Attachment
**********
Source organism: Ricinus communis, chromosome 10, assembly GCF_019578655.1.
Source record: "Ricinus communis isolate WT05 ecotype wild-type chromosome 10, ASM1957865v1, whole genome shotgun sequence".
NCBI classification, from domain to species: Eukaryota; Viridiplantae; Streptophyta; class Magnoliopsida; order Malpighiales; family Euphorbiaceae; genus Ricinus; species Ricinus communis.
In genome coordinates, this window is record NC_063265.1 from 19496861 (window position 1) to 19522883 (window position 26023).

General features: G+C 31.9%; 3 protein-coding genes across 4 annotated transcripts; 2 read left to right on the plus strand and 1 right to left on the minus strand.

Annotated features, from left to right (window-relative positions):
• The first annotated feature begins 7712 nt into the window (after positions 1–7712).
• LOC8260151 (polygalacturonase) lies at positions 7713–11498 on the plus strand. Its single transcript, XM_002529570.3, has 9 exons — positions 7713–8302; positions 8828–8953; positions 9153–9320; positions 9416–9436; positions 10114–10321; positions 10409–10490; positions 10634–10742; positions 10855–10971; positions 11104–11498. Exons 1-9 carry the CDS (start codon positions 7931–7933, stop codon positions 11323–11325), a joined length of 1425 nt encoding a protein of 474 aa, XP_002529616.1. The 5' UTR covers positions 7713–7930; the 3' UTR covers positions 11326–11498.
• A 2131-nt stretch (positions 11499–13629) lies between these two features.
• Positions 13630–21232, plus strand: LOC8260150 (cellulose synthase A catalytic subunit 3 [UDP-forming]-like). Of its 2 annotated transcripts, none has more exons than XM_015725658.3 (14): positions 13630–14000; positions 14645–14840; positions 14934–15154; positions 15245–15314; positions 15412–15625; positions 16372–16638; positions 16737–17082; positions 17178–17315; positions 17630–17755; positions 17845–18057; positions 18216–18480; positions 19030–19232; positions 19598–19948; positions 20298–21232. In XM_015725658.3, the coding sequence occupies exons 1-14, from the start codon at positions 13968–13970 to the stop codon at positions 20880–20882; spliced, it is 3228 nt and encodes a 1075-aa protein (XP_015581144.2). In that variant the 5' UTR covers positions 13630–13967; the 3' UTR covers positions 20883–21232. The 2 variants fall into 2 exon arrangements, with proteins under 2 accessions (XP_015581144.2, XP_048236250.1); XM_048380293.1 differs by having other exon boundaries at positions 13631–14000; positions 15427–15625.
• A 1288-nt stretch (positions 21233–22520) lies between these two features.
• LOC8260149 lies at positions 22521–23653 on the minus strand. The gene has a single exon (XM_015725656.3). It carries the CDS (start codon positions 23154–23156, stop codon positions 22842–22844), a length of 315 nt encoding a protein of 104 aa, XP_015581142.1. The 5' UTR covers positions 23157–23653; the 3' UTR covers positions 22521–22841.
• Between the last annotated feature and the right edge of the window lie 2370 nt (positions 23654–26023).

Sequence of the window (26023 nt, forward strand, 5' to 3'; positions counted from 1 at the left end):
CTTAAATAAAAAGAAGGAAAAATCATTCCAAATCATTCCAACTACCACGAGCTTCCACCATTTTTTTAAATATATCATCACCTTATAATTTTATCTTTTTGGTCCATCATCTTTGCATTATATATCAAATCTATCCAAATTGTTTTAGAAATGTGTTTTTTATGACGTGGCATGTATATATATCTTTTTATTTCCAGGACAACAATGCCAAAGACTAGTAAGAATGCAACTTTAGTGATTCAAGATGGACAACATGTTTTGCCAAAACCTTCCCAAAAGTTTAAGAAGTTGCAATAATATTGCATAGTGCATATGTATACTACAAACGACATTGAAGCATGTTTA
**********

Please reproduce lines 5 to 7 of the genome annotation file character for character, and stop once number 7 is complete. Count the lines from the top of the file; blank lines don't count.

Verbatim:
General features: G+C 31.9%; 3 protein-coding genes across 4 annotated transcripts; 2 read left to right on the plus strand and 1 right to left on the minus strand.

Annotated features, from left to right (window-relative positions):
• The first annotated feature begins 7712 nt into the window (after positions 1–7712).